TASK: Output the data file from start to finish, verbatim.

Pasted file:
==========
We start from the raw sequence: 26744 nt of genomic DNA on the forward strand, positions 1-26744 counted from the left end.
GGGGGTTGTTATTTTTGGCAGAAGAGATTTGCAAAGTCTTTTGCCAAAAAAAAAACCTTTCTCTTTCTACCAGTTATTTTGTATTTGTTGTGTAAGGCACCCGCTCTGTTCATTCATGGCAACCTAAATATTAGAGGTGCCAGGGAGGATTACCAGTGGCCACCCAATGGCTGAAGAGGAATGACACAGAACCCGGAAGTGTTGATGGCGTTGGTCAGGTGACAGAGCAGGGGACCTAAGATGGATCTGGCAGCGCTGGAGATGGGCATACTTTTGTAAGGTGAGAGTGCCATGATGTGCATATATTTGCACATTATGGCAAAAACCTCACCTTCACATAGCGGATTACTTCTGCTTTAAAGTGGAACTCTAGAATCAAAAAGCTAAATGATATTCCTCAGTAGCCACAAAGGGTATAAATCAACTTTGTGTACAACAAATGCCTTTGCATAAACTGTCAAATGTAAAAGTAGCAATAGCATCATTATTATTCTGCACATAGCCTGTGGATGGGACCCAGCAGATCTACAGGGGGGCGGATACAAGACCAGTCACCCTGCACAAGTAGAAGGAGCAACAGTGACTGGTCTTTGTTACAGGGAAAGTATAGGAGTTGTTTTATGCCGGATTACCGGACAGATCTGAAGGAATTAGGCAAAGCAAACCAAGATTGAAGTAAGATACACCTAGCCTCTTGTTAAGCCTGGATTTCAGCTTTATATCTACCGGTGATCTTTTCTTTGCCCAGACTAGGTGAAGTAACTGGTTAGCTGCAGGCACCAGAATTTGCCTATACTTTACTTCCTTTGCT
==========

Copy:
We start from the raw sequence: 26744 nt of genomic DNA on the forward strand, positions 1-26744 counted from the left end.
GGGGGTTGTTATTTTTGGCAGAAGAGATTTGCAAAGTCTTTTGCCAAAAAAAAAACCTTTCTCTTTCTACCAGTTATTTTGTATTTGTTGTGTAAGGCACCCGCTCTGTTCATTCATGGCAACCTAAATATTAGAGGTGCCAGGGAGGATTACCAGTGGCCACCCAATGGCTGAAGAGGAATGACACAGAACCCGGAAGTGTTGATGGCGTTGGTCAGGTGACAGAGCAGGGGACCTAAGATGGATCTGGCAGCGCTGGAGATGGGCATACTTTTGTAAGGTGAGAGTGCCATGATGTGCATATATTTGCACATTATGGCAAAAACCTCACCTTCACATAGCGGATTACTTCTGCTTTAAAGTGGAACTCTAGAATCAAAAAGCTAAATGATATTCCTCAGTAGCCACAAAGGGTATAAATCAACTTTGTGTACAACAAATGCCTTTGCATAAACTGTCAAATGTAAAAGTAGCAATAGCATCATTATTATTCTGCACATAGCCTGTGGATGGGACCCAGCAGATCTACAGGGGGGCGGATACAAGACCAGTCACCCTGCACAAGTAGAAGGAGCAACAGTGACTGGTCTTTGTTACAGGGAAAGTATAGGAGTTGTTTTATGCCGGATTACCGGACAGATCTGAAGGAATTAGGCAAAGCAAACCAAGATTGAAGTAAGATACACCTAGCCTCTTGTTAAGCCTGGATTTCAGCTTTATATCTACCGGTGATCTTTTCTTTGCCCAGACTAGGTGAAGTAACTGGTTAGCTGCAGGCACCAGAATTTGCCTATACTTTACTTCCTTTGCT